One of the final Civil War battles was fought at Fort Blakeley in southern Alabama, where Confederate forces were resoundingly defeated by Union troops that included the highest concentration of U.S. Colored Troops in any one battle. Preserving the land where these soldiers fought honors their role in ending the war, while also expanding historical research opportunities and safeguarding one of Alabama’s most significantly endangered ecosystems. 

Marlborough Greenspace
 
AR 2020 Blog Marlborough ParkPhoto by Ivan LaBianca. 

In the Marlborough neighborhood of Kansas City, Missouri, The Conservation Fund partnered with several organizations and local stakeholders to turn a large wetland detention basin into a usable public greenspace that includes a playground, walking trail, recreational areas and native gardens—all designed with extensive input from community members. As one of the only publicly accessible natural spaces in the area, it provides residents with a new opportunity to connect with nature in a space that’s close to home during the COVID-19 pandemic and beyond.
  

“You can really see the impact this greenspace has on the community and how it is starting to bring about the change that I’d like to see—making Marlborough more family-centered. We are very appreciative of all the work The Conservation Fund and our partners have done to help get things moving forward for Marlborough, and we are looking forward to seeing what else we can continue to build.” 

― Jeff Primos, President, Marlborough Community Coalition 



Funding the Future of Conservation in America 

The Conservation Fund works strategically so that current and future generations will be able to connect with and benefit from the natural world even as populations grow, the climate changes and development expands. Our Revolving Fund flows in and out of projects every two years on average, and this continues in perpetuity—conserving acre after acre. Our innovative finance solutions set us apart from other environmental organizations.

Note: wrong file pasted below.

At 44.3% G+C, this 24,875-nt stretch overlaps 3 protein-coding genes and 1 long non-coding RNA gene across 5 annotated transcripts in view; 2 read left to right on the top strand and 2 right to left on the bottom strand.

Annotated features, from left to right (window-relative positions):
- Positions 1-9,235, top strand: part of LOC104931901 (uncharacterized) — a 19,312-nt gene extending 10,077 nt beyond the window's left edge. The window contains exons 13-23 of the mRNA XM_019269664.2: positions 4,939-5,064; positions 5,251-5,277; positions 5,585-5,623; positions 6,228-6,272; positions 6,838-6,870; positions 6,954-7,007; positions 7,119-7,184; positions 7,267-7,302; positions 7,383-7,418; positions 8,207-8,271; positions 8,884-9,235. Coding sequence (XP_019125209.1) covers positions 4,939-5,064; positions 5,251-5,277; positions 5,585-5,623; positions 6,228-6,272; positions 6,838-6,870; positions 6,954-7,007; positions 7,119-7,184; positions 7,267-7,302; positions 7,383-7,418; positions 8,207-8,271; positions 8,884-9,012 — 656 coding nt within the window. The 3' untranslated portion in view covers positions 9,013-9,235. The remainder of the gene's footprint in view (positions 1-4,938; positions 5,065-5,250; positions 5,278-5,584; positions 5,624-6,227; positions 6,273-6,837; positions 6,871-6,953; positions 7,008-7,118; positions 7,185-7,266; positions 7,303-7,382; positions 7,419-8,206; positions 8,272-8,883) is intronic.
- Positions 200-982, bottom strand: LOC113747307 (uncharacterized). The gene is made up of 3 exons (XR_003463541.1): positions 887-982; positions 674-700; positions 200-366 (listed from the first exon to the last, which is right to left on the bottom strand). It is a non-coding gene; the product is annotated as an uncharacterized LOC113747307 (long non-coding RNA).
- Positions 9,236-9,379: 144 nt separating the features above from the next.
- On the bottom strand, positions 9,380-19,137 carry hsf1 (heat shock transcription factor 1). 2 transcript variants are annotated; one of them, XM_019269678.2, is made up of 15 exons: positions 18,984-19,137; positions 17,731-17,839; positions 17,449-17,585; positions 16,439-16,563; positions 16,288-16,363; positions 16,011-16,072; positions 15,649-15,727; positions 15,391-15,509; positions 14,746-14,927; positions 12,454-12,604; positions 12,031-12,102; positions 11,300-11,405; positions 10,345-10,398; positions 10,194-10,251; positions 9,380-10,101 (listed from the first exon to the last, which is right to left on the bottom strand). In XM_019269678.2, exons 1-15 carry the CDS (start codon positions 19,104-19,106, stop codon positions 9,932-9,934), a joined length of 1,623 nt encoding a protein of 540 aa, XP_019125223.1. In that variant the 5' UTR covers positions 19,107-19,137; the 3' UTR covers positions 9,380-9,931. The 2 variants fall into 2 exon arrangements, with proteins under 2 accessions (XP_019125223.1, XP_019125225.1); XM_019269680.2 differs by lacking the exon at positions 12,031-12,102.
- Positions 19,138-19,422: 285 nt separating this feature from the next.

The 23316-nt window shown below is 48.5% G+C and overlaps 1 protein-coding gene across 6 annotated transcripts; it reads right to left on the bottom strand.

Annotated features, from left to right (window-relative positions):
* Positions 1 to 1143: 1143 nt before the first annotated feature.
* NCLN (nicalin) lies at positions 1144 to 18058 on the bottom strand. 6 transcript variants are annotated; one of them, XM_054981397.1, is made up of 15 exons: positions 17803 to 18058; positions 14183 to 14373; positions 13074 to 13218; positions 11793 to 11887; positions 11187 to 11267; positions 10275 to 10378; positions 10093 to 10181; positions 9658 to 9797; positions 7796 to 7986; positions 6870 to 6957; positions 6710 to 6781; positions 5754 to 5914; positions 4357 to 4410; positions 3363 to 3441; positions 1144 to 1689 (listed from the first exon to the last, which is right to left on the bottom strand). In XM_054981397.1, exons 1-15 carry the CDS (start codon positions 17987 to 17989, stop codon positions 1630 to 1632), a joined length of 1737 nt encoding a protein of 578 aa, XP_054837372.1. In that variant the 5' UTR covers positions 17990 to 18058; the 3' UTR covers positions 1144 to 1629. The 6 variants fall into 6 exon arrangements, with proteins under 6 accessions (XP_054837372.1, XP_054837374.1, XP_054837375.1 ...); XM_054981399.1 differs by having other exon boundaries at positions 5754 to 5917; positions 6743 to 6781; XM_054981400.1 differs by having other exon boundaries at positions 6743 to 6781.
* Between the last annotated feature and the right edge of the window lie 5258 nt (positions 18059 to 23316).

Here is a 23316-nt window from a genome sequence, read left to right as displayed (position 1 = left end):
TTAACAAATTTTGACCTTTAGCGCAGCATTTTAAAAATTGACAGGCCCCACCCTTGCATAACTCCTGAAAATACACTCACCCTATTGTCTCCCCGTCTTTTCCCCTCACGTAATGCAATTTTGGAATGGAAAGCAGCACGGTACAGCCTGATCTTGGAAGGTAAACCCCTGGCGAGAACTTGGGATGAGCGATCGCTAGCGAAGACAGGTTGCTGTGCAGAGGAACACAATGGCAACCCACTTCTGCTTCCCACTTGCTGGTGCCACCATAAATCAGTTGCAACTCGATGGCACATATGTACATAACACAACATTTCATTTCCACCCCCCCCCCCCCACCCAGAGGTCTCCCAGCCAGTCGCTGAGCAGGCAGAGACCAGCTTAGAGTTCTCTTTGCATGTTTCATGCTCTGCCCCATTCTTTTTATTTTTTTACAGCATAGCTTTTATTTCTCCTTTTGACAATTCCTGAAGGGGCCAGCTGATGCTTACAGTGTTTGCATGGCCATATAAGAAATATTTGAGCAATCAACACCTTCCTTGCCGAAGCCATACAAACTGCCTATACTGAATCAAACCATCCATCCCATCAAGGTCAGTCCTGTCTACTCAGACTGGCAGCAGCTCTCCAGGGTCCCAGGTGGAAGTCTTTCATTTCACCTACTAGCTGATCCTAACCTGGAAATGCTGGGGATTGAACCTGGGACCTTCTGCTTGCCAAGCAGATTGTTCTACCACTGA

Grand Teton National Park
AR 2020 Blog Grand TetonPhoto by David Stubbs.  

We acquired a pristine 35-acre parcel of privately owned and unprotected land located at the south entrance of Grand Teton National Park in Wyoming using money from our Revolving Fund. This gave the National Park Service the time it needed to get Land and Water Conservation Fund (LWCF) funding in hand, purchase the land from us, and officially add it to Grand Teton in 2020. This former inholding features a stunning view of the Teton Range and is an important corridor for the park’s diverse wildlife.  

Berg Bay

AR 2020 Blog Berg BayPhoto by Glacier Bay National Park and Preserve. 

Utilizing capital from our Revolving Fund, we purchased a 150-acre property within the borders of Glacier Bay National Park with pristine ecology and cultural value to the Tlingit people. Known as Berg Bay, this property is now officially part of Glacier Bay National Park after the National Park Service acquired from us it with LWCF funding in 2020. 

Navajo River Watershed
AR 2020 Blog Banded PeakPhoto by John Fielder. 

The Navajo River Watershed in southwest Colorado is comprised of nearly 65,000 acres of mountains, forests, and rivers spread over 10 privately held ranches. In 2020 the final piece of the Navajo River Watershed was protected through a conservation easement funded by LWCF and a private foundation. Now these lands remain as private working ranches that will never be fragmented by development. 

“There was always a community in the Navajo River Valley—the working ranchers, fourth and fifth generation families—and over time they bought into our wilderness preservation vision and became a part of it. We all left this place stronger than we found it.” 

– Tom Macy, The Conservation Fund’s Colorado Representative